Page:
dslreports logo
site
 
    All Forums Hot Topics Gallery
spc

spacer




how-to block ads


Search Topic:
uniqs
11669
share rss forum feed

User01

join:2012-08-15
Richmond Hill, ON

[Internet] Sagemcom 2864 Connection Hub & Fibe Bell Modem & HPNA

Hi,
Our family uses a wired Internet setup and our Bell service is changing from our DSL modem to a Fibe modem. It's not feasible for all of our networked computers to access the Internet wirelessly. We notice the Fibe modem has no bridge - only one jack input and a power input. We guess our old bridges won't split a Fibe signal to our computers. We use a Linksys router and it's worked really well for us for several years. We have an unopened Dlink router ready to go as a back-up.

A friend mentioned the Sagemcom 2864 connection hub, which Bell carries. He mentioned an HPNA - a home network. This sounds ideal.

This home network, with cables running to each computer, sounds ideal for us and would work for us.

What is the bad news and the good news? What are people's personal experiences like with this setup?

Some concerns:

Cost of cabling, signal strength, monthly rental fee, full purchase of connection hub.

Durability of hub, firmware version(s), etc.


trep

join:2012-02-08
Quebec, QC

Re: [Internet] Sagemcom 2864 Connection Hub & Fibe Bell Modem &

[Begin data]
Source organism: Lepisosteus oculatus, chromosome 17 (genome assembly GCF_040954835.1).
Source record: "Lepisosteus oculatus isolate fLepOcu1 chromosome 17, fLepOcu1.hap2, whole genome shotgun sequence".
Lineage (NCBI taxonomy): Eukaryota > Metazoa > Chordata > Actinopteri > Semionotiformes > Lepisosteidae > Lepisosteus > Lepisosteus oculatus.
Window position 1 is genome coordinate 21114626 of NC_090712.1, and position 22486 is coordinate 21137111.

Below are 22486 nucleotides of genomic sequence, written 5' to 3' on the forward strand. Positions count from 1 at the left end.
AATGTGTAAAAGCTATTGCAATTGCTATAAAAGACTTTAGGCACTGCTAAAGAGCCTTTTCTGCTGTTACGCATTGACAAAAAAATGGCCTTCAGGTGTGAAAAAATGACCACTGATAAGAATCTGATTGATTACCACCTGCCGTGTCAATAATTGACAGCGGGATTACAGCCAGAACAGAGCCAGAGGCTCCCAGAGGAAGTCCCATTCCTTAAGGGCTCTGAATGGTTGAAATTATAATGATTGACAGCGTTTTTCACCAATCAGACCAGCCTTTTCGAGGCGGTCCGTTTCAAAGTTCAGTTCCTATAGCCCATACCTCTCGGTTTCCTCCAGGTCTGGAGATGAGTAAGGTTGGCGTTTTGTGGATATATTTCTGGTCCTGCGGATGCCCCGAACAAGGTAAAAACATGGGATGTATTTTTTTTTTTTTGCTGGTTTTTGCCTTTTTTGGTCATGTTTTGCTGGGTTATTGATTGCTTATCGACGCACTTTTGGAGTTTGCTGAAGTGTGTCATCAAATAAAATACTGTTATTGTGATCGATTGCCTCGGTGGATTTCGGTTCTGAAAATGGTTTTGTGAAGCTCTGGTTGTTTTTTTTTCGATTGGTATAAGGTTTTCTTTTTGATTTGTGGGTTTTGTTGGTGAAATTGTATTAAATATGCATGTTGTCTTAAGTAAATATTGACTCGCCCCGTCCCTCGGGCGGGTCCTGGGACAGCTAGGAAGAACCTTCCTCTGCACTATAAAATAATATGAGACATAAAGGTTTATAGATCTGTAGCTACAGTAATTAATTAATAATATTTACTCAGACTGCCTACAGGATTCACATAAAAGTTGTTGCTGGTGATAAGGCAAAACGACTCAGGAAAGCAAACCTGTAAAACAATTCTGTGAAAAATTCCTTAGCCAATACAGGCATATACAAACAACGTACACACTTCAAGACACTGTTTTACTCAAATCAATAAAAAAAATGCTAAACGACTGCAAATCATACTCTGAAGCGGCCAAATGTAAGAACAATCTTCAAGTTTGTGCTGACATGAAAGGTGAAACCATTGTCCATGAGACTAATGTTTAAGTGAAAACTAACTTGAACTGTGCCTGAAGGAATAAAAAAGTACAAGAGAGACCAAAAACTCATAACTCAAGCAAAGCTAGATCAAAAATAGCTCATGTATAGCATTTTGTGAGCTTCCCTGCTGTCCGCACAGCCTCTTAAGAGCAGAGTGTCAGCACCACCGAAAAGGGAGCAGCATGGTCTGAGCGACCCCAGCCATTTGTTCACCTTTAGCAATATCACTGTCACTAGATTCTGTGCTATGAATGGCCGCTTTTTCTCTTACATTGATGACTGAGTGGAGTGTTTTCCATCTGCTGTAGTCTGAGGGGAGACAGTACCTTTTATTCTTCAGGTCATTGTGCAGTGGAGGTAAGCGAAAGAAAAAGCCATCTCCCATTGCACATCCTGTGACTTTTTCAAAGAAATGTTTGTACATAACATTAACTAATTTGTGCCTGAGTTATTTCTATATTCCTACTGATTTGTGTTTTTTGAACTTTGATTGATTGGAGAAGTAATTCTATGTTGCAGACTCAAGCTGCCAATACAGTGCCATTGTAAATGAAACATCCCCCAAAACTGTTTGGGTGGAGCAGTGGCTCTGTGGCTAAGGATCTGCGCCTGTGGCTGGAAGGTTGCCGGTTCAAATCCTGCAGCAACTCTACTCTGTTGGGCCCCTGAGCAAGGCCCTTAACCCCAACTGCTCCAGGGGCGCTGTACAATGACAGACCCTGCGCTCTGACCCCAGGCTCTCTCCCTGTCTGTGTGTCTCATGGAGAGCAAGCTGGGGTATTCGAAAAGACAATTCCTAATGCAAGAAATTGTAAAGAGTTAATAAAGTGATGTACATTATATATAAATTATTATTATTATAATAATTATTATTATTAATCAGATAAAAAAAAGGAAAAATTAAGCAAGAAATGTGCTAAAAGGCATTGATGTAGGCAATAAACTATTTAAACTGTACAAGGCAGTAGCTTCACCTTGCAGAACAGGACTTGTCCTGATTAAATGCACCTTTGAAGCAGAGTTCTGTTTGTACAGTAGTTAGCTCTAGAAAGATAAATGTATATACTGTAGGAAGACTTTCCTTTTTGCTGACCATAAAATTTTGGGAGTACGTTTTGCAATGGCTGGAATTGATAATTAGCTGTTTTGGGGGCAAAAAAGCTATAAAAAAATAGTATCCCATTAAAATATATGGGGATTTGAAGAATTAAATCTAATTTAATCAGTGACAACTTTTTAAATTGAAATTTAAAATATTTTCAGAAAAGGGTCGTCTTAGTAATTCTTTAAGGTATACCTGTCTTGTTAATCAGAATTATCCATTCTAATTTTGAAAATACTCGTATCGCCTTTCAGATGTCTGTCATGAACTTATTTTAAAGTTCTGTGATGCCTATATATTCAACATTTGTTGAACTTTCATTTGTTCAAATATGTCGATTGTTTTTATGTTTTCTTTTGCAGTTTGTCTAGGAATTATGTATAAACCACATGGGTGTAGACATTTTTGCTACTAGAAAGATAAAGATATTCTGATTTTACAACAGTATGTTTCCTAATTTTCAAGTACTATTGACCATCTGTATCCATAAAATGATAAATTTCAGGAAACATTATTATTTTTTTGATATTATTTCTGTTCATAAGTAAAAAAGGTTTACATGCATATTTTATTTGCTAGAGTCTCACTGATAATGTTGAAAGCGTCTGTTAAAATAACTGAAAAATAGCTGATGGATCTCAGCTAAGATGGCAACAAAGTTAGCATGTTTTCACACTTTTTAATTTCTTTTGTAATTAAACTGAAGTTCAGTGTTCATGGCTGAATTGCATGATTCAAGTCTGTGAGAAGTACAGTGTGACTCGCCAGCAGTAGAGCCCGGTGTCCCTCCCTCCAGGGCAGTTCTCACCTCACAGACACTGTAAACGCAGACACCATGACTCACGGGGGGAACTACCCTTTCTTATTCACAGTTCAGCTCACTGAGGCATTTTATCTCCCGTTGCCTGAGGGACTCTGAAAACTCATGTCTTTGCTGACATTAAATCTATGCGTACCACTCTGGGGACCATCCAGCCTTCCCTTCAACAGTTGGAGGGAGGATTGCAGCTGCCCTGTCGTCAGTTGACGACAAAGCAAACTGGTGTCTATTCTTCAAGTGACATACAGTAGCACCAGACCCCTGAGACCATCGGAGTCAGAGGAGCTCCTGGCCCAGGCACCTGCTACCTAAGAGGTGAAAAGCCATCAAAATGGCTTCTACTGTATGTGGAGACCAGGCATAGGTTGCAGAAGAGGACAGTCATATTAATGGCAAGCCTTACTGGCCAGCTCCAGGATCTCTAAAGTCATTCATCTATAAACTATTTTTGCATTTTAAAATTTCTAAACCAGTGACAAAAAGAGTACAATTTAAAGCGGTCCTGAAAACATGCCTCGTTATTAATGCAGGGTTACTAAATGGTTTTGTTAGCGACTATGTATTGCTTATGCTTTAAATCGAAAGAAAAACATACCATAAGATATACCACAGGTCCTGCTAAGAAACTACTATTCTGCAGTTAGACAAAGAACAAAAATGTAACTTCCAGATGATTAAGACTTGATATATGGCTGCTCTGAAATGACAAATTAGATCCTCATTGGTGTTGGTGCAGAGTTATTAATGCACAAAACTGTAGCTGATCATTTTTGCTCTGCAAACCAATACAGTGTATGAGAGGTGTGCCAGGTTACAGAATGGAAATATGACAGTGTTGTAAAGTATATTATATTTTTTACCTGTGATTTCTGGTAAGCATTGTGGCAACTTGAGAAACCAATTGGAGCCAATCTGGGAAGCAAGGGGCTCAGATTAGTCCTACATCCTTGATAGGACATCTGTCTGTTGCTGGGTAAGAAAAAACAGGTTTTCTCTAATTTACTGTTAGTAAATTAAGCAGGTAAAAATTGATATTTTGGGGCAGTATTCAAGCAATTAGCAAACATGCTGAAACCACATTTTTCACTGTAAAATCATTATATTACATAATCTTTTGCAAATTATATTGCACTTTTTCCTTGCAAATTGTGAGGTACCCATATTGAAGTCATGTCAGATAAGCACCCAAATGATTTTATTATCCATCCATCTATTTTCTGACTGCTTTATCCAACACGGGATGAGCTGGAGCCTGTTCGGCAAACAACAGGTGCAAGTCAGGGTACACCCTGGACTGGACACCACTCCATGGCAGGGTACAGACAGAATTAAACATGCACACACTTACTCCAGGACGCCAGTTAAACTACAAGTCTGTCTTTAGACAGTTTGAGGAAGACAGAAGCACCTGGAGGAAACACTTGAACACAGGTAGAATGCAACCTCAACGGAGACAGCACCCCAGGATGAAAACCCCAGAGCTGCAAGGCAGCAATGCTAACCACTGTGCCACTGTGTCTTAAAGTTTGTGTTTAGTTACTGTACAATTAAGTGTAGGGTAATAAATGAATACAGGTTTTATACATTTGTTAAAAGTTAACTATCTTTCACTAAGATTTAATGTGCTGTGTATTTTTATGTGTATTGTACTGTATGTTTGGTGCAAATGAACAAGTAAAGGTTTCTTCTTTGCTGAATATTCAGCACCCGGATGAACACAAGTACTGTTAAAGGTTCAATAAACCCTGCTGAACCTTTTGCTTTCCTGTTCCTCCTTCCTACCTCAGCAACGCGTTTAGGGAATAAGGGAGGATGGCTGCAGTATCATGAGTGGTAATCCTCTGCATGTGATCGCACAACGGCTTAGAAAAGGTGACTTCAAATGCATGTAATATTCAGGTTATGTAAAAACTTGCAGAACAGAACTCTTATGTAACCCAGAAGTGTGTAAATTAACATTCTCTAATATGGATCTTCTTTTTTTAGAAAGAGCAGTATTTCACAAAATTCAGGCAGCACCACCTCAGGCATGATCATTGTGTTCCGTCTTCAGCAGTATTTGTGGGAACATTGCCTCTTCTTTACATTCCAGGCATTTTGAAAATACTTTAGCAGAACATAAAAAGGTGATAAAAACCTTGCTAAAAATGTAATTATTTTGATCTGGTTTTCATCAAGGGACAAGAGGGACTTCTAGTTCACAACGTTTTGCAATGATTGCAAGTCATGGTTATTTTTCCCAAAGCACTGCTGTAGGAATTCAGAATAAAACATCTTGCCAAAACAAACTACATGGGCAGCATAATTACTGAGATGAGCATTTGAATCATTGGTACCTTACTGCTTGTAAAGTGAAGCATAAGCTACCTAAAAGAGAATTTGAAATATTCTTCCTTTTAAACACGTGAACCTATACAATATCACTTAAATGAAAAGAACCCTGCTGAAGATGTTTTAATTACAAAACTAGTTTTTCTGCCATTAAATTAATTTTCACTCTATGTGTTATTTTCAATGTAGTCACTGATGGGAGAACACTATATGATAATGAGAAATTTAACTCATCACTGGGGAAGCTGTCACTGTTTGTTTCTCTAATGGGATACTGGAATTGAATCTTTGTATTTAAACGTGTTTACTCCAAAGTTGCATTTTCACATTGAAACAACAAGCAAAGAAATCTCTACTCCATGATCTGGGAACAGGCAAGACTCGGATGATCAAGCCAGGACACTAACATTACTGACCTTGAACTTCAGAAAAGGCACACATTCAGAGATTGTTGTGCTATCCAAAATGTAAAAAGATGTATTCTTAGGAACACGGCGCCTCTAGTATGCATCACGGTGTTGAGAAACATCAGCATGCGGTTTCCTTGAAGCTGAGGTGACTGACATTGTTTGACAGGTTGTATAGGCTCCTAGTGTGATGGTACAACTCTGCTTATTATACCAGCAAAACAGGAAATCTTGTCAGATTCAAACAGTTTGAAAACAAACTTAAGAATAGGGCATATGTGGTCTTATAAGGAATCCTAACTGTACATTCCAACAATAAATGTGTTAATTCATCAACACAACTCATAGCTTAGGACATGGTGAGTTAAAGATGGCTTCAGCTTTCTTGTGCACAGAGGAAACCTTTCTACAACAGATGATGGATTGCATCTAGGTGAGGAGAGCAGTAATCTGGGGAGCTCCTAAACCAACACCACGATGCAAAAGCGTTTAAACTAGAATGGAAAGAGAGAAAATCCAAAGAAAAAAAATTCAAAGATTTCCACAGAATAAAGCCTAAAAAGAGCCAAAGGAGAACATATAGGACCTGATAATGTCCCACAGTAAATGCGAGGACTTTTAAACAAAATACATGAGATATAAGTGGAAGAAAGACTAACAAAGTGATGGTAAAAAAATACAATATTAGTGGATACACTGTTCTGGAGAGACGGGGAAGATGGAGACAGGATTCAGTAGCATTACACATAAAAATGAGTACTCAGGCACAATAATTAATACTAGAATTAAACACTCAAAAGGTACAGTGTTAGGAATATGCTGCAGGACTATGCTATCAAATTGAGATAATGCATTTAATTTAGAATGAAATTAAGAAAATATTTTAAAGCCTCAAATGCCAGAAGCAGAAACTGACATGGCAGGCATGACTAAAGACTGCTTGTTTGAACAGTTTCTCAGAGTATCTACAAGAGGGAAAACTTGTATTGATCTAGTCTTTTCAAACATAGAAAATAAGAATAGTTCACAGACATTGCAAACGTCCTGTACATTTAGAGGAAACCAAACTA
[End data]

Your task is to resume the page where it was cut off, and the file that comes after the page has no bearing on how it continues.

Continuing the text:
The connection hub has 4 ethernet ports for your computers.
»internet.bell.ca/index.cfm?langu···id=17796

You can plug a switch if you have more than 4 devices or you can bridge the modem by connecting your router to one of the LAN ports and have it do PPPoE



Glen1
These Are The Good Ol' Days.
Premium,MVM
join:2002-05-24
GTA Canada
kudos:8
Reviews:
·Bell Fibe
reply to User01

The ports are Gigabit Ethernet ports (4)...just for clarification. You can use the Connection Hub in bridge mode and do the authentication with your Linksys/Dlink router. The wireless on the Connection Hub is 802.11N but the range according to some users is far less than the 2wire modem had. Apparently due to it being manufactured in Germany where their wireless restrictions are more stringent. There are two SSIDs available...two wireless networks available. The "guest" wireless network is kept separate from the other network so your computers would not be able to "talk" if you used both wireless access points.
--
My Canada includes Quebec.
Disclaimer: If I express an opinion, it is my own opinion, not that of Bell or its related companies.


Cloneman

join:2002-08-29
Montreal
kudos:3
Reviews:
·TekSavvy DSL
·Bell Fibe
reply to User01

you can use a switch/bridge to connect more devices to a connection hub.

there's a rumor that bell reps will not provide support on this and push their customers to use wireless. There's no reason to listen to them, but you should use gigabit switches to avoid auto negotiation issues between 1000 and 100 (although there should be no issues at all)

I had weirdness happening with a gigabit switch connected to my 100mbit wrt54g, so im not taking chances, heh.